Choosing my first spinning wheel was more difficult than buying my first car. I know that sounds silly, but by the time I bought a car, I’d been driving for 6 years. I’d only been spinning for 6 months when I began to look for a wheel. So here are some tips, things I wish I’d known at the start.
- Rent to own.
If a yarn/spinning store carries wheels, they probably have a rental program. Two of my local stores do, both apply some portion of the rental charge to a wheel purchase. And both allow you to switch wheels without losing your investment. Some stores also buy and sell used wheels. Rental and used wheels can be a bit bojankity, but in a business where “ugly yarn” is rebranded as “novelty yarn”, we call those little eccentricities “character”. The trick, of course, is determining whether a particular wheel has “character” or “fatal flaws”. That brings us to our next rule.
- Take your time.
The first time I rented a wheel, I couldn’t even figure out how to pick it up. How was I supposed to know if it was in working order? But after a weekend spinning on it, I began to understand what I was looking at, which parts moved, which didn’t, and which did move but probably shouldn’t.
Beyond just basic familiarity with the parts, you need time to get to know that specific wheel. The more time you spend with a particular wheel, the better you will understand its foibles. Is it just dinged up from years of use, or crooked to the point where it spins uneven yarn? Is it broken, or in need of a minor adjustment?
Finally, and this was a hard lesson for me, you need time to find out who you are as a spinner. Do you like to spin hair-thin silk thread or soft chunky yarn? Bigger wheels spin faster: they make thin yarn well but over-twist the thicker yarns. Do you want to spin feathers or springs or other flotsam into your yarn? Your orifice (the hole the yarn goes into) needs to be bigger for weird art yarns.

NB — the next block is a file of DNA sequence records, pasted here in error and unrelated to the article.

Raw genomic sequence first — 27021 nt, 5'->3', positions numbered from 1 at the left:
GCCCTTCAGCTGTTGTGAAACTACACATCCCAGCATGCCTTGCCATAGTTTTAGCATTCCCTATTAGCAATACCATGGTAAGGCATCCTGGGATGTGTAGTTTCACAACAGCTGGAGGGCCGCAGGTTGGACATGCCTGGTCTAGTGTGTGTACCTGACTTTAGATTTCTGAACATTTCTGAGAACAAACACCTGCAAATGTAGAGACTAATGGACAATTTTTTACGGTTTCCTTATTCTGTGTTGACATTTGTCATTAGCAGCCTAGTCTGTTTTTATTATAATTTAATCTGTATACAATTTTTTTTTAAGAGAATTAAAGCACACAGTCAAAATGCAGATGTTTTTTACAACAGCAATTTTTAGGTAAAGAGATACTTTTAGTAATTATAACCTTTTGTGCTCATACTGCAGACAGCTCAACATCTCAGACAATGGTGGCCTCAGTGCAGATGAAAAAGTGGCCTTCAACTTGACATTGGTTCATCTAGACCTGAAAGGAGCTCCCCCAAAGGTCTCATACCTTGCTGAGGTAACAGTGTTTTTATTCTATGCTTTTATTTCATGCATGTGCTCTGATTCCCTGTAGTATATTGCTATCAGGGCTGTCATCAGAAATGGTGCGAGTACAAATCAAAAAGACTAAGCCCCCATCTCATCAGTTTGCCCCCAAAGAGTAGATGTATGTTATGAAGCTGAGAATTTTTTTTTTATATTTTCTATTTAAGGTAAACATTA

- Talk to other spinners.
Your local yarn and spinning store should be an essential resource during your search. Talk to other spinners about their wheels, what they do and don’t like, and what kind of yarn they spin. Find out which companies have good reputations, which are still in business, etc.
Online forums are another place to look for advice. If you aren’t comfortable asking complete strangers for their opinion, lurk. Usually someone has asked a similar question in the past. Everyone was a beginner once, and the best recognize they still have much to learn.
- Fall in love.
I knew I was going to be spinning a lot. We have 9 alpacas. I suspected I would need a medium-sized wheel with flexibility. But I almost immediately fell in love with a tiny, Saxony-style wheel. I tried other brands and bigger wheels; I knew that wheel was too small. Double drive wheels, which have two drive bands, are just too complicated for me. Having to move a drive band to remove the spindle (which I do every time I weigh them, to see how much I’ve got) slowed me down and frustrated the heck out of me. Reaching through all the gears and wheel parts and such in vertical, castle-style wheels bothered me. And the modern, portable wheels are just…not pretty. None of those other wheels measured up to the tiny one.
So I bought the little one. On average, I spend three hours a day with my wheel. You better bet I chose one I liked to look at and interact with.
- Once you’ve looked, leap!
Like many things in the spinning world, wheels hold their value well. Antique ones may actually gain value over time. So long as it isn’t obviously broken, and you have space for it, buy it. You can only get better at wheel spinning by wheel spinning, and you can only do that with a wheel. You have very little to lose and much to gain. Unless you are a hoarder or something.